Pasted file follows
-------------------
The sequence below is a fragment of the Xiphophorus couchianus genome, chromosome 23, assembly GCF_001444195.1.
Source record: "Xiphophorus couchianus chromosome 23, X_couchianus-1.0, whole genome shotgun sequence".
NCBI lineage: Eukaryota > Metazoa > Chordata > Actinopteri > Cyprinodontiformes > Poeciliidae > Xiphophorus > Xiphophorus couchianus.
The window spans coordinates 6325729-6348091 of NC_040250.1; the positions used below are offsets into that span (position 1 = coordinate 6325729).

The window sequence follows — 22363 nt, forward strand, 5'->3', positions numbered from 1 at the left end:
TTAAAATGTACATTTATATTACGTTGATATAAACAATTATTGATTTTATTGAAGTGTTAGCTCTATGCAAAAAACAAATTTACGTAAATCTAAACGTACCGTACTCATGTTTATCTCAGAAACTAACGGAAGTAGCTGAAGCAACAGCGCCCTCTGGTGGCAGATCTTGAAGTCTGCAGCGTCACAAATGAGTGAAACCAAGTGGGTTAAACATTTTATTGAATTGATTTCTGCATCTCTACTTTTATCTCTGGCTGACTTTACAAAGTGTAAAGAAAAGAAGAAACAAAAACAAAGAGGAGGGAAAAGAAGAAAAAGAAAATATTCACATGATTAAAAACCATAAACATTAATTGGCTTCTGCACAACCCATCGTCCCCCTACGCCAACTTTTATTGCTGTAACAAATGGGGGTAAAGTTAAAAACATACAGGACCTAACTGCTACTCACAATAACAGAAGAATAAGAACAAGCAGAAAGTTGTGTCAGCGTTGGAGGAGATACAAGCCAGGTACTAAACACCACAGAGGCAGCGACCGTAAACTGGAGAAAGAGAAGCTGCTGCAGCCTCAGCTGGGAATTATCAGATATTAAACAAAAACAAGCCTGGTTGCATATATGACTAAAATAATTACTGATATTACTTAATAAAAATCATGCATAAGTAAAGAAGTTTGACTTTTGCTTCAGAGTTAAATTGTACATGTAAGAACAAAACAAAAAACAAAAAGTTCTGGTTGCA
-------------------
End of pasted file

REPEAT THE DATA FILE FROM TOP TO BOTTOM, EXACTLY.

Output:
The sequence below is a fragment of the Xiphophorus couchianus genome, chromosome 23, assembly GCF_001444195.1.
Source record: "Xiphophorus couchianus chromosome 23, X_couchianus-1.0, whole genome shotgun sequence".
NCBI lineage: Eukaryota > Metazoa > Chordata > Actinopteri > Cyprinodontiformes > Poeciliidae > Xiphophorus > Xiphophorus couchianus.
The window spans coordinates 6325729-6348091 of NC_040250.1; the positions used below are offsets into that span (position 1 = coordinate 6325729).

The window sequence follows — 22363 nt, forward strand, 5'->3', positions numbered from 1 at the left end:
TTAAAATGTACATTTATATTACGTTGATATAAACAATTATTGATTTTATTGAAGTGTTAGCTCTATGCAAAAAACAAATTTACGTAAATCTAAACGTACCGTACTCATGTTTATCTCAGAAACTAACGGAAGTAGCTGAAGCAACAGCGCCCTCTGGTGGCAGATCTTGAAGTCTGCAGCGTCACAAATGAGTGAAACCAAGTGGGTTAAACATTTTATTGAATTGATTTCTGCATCTCTACTTTTATCTCTGGCTGACTTTACAAAGTGTAAAGAAAAGAAGAAACAAAAACAAAGAGGAGGGAAAAGAAGAAAAAGAAAATATTCACATGATTAAAAACCATAAACATTAATTGGCTTCTGCACAACCCATCGTCCCCCTACGCCAACTTTTATTGCTGTAACAAATGGGGGTAAAGTTAAAAACATACAGGACCTAACTGCTACTCACAATAACAGAAGAATAAGAACAAGCAGAAAGTTGTGTCAGCGTTGGAGGAGATACAAGCCAGGTACTAAACACCACAGAGGCAGCGACCGTAAACTGGAGAAAGAGAAGCTGCTGCAGCCTCAGCTGGGAATTATCAGATATTAAACAAAAACAAGCCTGGTTGCATATATGACTAAAATAATTACTGATATTACTTAATAAAAATCATGCATAAGTAAAGAAGTTTGACTTTTGCTTCAGAGTTAAATTGTACATGTAAGAACAAAACAAAAAACAAAAAGTTCTGGTTGCA